The main problem with much new Telecommunication and Internet Technology (and I have been talking about this for at least a decade) is the “de-humanizing” – for lack of a better word – effect it has on users. This is clearly evident in the general loss of “intimacy” among people, and the inability of almost everyone to deal effectively with simple social interactions and situations. For me, the epiphany came a few years ago during a family Christmas gathering when my nieces and nephew – who were sitting on a couch next to each other – texted among themselves rather than turning their heads and speaking face to face, which would of course have included anyone present in their conversation. It is important to stress that it is exactly this type of technology-driven social interaction that makes the likelihood of a Cyber War so high. As “reality” becomes condensed to a computer or cell phone screen, the real “human” costs and consequences of any action become irrelevant. Instead, the calculus becomes: “How many hits would a major Cyber Attack get on YouTube or other Social Media platforms, and how can that response be controlled and monetized to the fullest?” And don’t think some of the “smartest” minds haven’t already figured this out. In fact a recent study of the top ten topics on Social Media in 2015 included no less than 6 major disasters, including the 2 Paris Bombings and the Earthquake in Nepal. So don’t discount a Cyber War as part of a major Corporate or Political advertising campaign.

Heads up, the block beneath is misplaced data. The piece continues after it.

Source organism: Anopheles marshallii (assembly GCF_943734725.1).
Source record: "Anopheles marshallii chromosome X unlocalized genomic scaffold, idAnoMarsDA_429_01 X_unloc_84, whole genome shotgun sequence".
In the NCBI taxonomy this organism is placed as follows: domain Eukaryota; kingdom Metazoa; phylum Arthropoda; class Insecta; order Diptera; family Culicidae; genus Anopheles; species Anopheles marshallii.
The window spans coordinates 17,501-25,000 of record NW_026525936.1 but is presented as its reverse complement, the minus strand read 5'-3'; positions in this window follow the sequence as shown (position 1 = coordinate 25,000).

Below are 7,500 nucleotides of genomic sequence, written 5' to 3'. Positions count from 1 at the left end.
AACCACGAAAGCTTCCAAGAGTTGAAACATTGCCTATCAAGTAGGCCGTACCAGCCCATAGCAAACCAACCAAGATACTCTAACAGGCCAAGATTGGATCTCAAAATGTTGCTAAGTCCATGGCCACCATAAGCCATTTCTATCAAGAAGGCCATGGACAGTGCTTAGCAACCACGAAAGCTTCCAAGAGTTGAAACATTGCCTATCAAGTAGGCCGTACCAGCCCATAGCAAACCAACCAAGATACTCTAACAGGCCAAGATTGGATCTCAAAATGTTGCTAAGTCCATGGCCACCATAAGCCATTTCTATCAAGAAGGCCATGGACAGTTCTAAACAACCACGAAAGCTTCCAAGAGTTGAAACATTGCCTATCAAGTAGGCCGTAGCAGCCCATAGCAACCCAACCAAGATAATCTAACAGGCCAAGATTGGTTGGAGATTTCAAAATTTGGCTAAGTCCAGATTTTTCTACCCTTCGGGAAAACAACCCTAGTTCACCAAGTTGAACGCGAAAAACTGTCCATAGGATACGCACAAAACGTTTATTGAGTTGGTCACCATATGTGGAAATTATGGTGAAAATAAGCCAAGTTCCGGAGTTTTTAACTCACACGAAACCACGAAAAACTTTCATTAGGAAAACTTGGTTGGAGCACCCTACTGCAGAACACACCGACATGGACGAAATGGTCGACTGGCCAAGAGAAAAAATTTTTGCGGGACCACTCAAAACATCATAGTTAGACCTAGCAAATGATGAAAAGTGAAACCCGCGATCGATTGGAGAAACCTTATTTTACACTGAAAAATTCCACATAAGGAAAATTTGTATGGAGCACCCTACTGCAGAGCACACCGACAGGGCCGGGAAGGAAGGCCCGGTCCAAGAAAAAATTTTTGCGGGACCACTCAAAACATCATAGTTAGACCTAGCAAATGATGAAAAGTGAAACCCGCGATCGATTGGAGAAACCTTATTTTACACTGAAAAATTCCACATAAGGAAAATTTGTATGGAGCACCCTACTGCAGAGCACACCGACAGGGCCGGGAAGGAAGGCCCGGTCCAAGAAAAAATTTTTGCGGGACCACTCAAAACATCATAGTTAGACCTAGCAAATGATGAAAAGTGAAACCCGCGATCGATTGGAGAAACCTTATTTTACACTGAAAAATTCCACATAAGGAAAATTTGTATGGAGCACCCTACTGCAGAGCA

The other major problem with many new technologies is the false sense of knowledge and reliability they offer users. Once again Roche and I explored this subject in a widely rejected study of an Intelligence-based software product. The only difference we could find in the results of this product versus conventional methods was that its users were far more confident in their mediocre results. Once again this bodes ill for the coming Cyber War, since Strategist are likely to downplay or neglect altogether the true costs of attack and at the same time feel extremely confident about their (mis-) calculations. Wikepedia is a poor substitute for Knowledge. Of course, the irony here is that the most developed nations have the most to lose in an all-out Cyber War, since the third or more of global population that still struggles for food and clean water on a daily basis would remain largely unaffected by a major Cyber Attack.